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Definition and Domain of a Rational Expression  Problem 3
Carl Horowitz
Carl Horowitz
University of Michigan
Runs his own tutoring company
Carl taught upperlevel math in several schools and currently runs his own tutoring company. He bets that no one can beat his love for intensive outdoor activities!
Whenever we simplify a rational expression, what we are looking for is the same thing in the numerator and the denominator if we have the same thing in both places we cancel them out to get rid of them. For this particular example what we have is 5 minus x over x minus 5, which look very similar however they are not exactly the same thing.
So what I want to do to show you this actually how is actually related is factor out a negative 1 out of one of them. It doesn’t matter which just chose one to factor out a 1. So I am going to factor out a 1 from the top.
Like I said it doesn’t matter you can do it just for the bottom as well and be just fine. So when we take that a 1 from 5 we end up with 5 and when we take out a 1 from –x, we end up with plus x and our denominator stays the same.
Doing a little bit of rearranging of this top phrase what we end up with is 1 times x minus 5 over x minus 5. So what you see is now we actually have the same thing so now we can cancel these out and leaving us with 1. These are what I call opposites I’m not exactly sure what the appropriate term is but I call them opposites because I cancel to 1.
Now what we are looking for is basically the same number where everything is the opposite sign. My 5 is positive up here my 5 is negative down here, x is positive here x is negative there. So long as everything Is opposite, you can cancel them. If we have say x minus 3 over x plus 3, there is nothing we can do with because our x’s are actually the same sign. Our 3’s are opposite but our x’s aren’t, so we can’t cancel it. It only works as if they are both opposites of each other. So when cancelling anything like this if our signs are switched we know we can cancel to 1.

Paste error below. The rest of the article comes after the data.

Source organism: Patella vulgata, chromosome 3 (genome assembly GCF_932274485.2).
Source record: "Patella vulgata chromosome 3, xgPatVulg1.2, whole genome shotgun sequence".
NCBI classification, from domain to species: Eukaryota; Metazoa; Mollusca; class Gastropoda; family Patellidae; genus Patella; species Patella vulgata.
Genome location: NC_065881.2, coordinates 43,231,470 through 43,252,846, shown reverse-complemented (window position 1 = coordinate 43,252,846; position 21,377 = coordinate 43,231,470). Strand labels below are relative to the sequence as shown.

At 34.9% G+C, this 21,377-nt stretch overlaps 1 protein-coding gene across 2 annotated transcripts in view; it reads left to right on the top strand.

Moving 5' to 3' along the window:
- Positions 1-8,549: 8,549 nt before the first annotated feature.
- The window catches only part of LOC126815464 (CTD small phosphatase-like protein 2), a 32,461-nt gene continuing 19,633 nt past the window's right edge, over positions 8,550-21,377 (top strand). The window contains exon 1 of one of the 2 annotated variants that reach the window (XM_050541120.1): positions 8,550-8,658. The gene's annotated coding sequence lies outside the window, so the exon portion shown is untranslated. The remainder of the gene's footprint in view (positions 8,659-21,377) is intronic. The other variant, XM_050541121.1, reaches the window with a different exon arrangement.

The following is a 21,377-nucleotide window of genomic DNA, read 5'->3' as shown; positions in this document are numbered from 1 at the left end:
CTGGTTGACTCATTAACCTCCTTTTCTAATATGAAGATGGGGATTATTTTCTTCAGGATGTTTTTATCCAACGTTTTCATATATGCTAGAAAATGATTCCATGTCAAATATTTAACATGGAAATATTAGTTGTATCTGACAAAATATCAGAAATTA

Last thing I want to do with this example is talk about the domain. The domain is the values of x so we can plug in keeping in mind that we can’t divide by 0. So we always go to our original equation when we are finding the domain. If we went to a simplified version of 1 we can plug in anything but we need to go to our original statement which is 5 minus x over x minus 5. We can make the denominator 0 so x cannot be equal to 5
So that is how we deal with rational expressions when we are including opposites that cancel to 1.
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Carl Horowitz
B.S. in Mathematics University of Michigan
He knows how to make difficult math concepts easy for everyone to understand. He speaks at a steady pace and his stepbystep explanations are easy to follow.
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Sample Problems (4)
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Definition and Domain of a Rational Expression
Problem 1 5,874 viewsDomain for:
x − 3 x + 2 
Definition and Domain of a Rational Expression
Problem 2 4,688 viewsSimplify:
x − 1 x² − 4x + 3Domain: 
Definition and Domain of a Rational Expression
Problem 3 3,964 viewsSimplify:
5 − x x − 5Domain: 
Definition and Domain of a Rational Expression
Problem 4 3,840 viewsSimplify:
x² − 5x + 6 4 − x²Domain:
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